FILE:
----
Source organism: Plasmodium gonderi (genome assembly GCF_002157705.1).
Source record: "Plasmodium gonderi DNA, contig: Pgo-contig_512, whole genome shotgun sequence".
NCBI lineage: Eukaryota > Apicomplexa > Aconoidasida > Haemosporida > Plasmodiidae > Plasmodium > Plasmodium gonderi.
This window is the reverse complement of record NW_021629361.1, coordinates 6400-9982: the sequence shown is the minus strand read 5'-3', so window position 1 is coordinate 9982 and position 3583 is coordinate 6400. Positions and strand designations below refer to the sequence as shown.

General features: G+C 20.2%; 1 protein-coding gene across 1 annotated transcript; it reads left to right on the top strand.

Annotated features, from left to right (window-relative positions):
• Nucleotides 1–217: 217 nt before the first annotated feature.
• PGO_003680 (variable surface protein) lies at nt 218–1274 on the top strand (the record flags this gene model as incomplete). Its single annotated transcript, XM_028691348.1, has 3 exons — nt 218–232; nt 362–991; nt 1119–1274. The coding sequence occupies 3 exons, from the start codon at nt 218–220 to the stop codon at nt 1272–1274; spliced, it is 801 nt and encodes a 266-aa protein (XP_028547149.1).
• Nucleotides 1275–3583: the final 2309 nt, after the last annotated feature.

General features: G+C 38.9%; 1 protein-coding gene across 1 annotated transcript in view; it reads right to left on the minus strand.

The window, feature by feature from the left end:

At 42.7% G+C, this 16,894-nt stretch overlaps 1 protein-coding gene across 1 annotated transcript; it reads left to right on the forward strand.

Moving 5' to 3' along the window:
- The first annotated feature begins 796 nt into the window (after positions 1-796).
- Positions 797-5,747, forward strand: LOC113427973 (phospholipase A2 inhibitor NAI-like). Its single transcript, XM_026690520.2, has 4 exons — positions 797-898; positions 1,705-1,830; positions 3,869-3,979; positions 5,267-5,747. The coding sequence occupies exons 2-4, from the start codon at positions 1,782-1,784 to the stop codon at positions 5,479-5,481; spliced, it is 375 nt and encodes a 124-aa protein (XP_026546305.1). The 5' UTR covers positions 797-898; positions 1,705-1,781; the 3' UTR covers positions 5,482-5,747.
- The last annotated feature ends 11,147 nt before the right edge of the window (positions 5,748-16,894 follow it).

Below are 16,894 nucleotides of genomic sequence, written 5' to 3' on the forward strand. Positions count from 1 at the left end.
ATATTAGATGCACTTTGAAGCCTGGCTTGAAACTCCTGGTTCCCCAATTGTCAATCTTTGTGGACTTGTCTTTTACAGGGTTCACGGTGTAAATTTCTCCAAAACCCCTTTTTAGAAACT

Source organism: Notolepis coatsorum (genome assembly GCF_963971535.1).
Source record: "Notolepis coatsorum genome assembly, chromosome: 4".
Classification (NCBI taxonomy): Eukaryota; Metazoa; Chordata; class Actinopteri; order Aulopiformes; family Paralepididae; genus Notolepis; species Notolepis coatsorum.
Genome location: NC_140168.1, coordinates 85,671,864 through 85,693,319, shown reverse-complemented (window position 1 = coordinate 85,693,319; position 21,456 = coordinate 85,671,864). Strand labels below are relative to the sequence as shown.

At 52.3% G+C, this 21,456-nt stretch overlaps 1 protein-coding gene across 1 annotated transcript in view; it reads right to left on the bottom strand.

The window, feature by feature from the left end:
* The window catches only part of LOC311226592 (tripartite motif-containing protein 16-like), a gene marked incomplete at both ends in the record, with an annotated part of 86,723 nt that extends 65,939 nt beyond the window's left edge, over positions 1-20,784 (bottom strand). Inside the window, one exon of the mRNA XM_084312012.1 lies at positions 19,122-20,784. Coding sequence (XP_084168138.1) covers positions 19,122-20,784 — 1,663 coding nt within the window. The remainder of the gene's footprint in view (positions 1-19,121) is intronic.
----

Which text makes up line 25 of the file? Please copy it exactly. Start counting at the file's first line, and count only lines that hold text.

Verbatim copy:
* The window catches only part of LOC311226592 (tripartite motif-containing protein 16-like), a gene marked incomplete at both ends in the record, with an annotated part of 86,723 nt that extends 65,939 nt beyond the window's left edge, over positions 1-20,784 (bottom strand). Inside the window, one exon of the mRNA XM_084312012.1 lies at positions 19,122-20,784. Coding sequence (XP_084168138.1) covers positions 19,122-20,784 — 1,663 coding nt within the window. The remainder of the gene's footprint in view (positions 1-19,121) is intronic.